4.0 out of 5 Stars
It’s arduous work to even begin thinking about a new Yeah Yeah Yeahs (YYYs) album after 2009’s nearly perfectly crafted It’s Blitz. It’s an album that has a balanced mix of keyboard and program tinkering, while maintaining a certain experimental garage rock vibe. It’s a composite of ferociously heavy hitting moments that ring true to Fever to Tell, as well as slow paced, ghostly ballads that conjure up colorful thoughts of Show Your Bones. Essentially, It’s Blitz was the New York trio’s attempt at creating a seedy dance party underneath their native subway system. The beauty of YYYs lies in their ability to produce such distinct albums while orchestrating them in such a way that feels familiar in relation to past works, but coming across as well prepared introductions.
Lo and behold, listeners are introduced to YYYs again by way of a fourth full length studio album: Mosquito. It’s Karen O’s vocal range; from a secretive whisper to a sexual war cry, Nick Zinner’s transforming guitar work, and Brian Chase’s drumming that borders on the technical and the tribal that collectively make up anything from neo-soul music to huddle-around-a-fire-in-the-cave imagery.
Mosquito opens with “Sacrilege,” a mild bass and drum lovesick trip, gradually building with echoes of quickly strummed guitar chords and muted twinkling that leads to a gospel choir chiming in unison. “Subway” is Karen O at her most somber, as a looped train car clamors against tracks for percussive effect. If this is the bands homage to their hometown, overpopulated New York City has never been conveyed as being this empty. “Mosquito” is Chase’s wisely chosen moment to act as percussionist caveman, while O assumes her “normal” state of embodying a glamorous cavewoman. Brace yourself as O screeches “Mosquito land on your neck/ Mosquito drink whatever’s left/ He’ll suck your blood…” Zinner compliments O during a semi-psychedelic chorus.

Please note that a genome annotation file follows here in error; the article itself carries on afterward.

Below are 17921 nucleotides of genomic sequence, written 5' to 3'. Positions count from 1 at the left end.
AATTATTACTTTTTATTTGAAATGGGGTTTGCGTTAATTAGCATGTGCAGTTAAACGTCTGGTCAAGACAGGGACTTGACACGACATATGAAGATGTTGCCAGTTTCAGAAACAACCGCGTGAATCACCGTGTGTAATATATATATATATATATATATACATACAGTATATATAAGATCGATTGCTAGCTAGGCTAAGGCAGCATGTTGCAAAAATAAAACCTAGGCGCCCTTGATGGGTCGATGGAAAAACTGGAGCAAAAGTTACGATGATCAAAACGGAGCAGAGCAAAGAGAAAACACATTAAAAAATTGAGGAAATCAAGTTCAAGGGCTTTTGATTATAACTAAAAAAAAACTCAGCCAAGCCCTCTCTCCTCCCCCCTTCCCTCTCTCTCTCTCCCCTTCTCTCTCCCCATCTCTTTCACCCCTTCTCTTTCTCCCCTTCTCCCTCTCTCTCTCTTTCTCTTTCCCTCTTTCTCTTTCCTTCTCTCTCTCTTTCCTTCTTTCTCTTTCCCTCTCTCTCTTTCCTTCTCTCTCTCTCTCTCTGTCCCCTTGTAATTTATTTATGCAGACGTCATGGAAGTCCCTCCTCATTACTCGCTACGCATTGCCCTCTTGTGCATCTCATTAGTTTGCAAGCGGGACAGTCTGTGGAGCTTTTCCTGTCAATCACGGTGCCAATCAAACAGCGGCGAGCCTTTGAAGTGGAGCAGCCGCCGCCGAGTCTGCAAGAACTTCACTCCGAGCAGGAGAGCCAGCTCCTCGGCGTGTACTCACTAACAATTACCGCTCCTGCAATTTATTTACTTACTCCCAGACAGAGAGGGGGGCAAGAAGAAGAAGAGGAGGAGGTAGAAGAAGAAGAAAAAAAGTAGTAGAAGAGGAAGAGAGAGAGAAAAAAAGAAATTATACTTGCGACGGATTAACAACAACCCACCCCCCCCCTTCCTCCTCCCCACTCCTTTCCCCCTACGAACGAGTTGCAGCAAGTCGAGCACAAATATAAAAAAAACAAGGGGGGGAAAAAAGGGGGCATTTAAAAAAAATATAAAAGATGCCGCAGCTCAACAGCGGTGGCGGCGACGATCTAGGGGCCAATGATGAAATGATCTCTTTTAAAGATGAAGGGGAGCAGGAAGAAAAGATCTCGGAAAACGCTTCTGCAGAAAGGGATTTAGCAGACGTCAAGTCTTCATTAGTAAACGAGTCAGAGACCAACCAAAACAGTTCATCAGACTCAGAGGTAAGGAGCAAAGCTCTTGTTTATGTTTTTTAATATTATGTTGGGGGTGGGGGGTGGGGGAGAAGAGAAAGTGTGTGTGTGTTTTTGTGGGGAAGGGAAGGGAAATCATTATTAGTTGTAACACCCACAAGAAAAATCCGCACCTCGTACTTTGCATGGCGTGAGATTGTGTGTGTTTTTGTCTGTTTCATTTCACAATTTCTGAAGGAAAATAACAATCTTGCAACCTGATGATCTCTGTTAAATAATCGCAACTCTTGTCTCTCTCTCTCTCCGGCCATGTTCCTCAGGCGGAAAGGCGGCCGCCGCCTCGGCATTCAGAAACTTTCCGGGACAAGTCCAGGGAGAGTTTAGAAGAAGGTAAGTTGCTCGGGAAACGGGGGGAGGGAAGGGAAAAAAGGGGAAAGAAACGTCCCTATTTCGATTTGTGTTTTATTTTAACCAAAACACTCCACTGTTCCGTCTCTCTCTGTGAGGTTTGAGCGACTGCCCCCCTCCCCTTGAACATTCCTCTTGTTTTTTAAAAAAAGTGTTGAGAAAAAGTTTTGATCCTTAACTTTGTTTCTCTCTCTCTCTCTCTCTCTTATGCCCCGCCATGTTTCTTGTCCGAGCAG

With a return to form and nature as YYYs know it best, “Area 52” feels like a b-side pulled straight from the Fever to Tell archives. It’s the album’s heaviest and most familiar version of the band, swirling sirens and Zinner’s signature riffing and all. Dr. Octagon a.k.a Kool Keith offers a spooky accompaniment on “Buried Alive”; a bizarre mashing of lighthearted industrial elements with horror themed rhyming infused. Mosquito closes with the optimistic “Wedding Song”. O exclaims with great confidence over bass and piano arrangements “In flames I sleep soundly/ With angels around me/ I lay at your feet/ You’re the breath that I breathe”. To avid listeners, to think of a relation between “Wedding Song” and “Little Shadow”, the closing track from It’s Blitz, isn’t entirely farfetched. Given that these two songs are similar in sound, they could be very similar in theory as well; a theory that says something to the effect of “Sure, we’ll wait four more years for a new record, but we won’t know what to expect even slightly the next time around.”
Mosquito is a brave move in several ways. It’s a composite work of vague familiarities that YYYs are known for, but for the most part, it’s an album made of research. There are hints of roots reggae, and tribal musings, while experimenting with industrial elements, gospel vocals, and strategic looping of ambient sounds. And needless to say, after one listen, never has a YYYs album effectively utilized a bass guitar in the manner that it does here. Though dirty at some moments, and pristinely clean at others, Mosquito has the potential to be a different type of dance record that still makes you recall “Zero” and “Heads Will Role”. YYYs remain small in numbers, while their pool of resources and appreciation is limitless.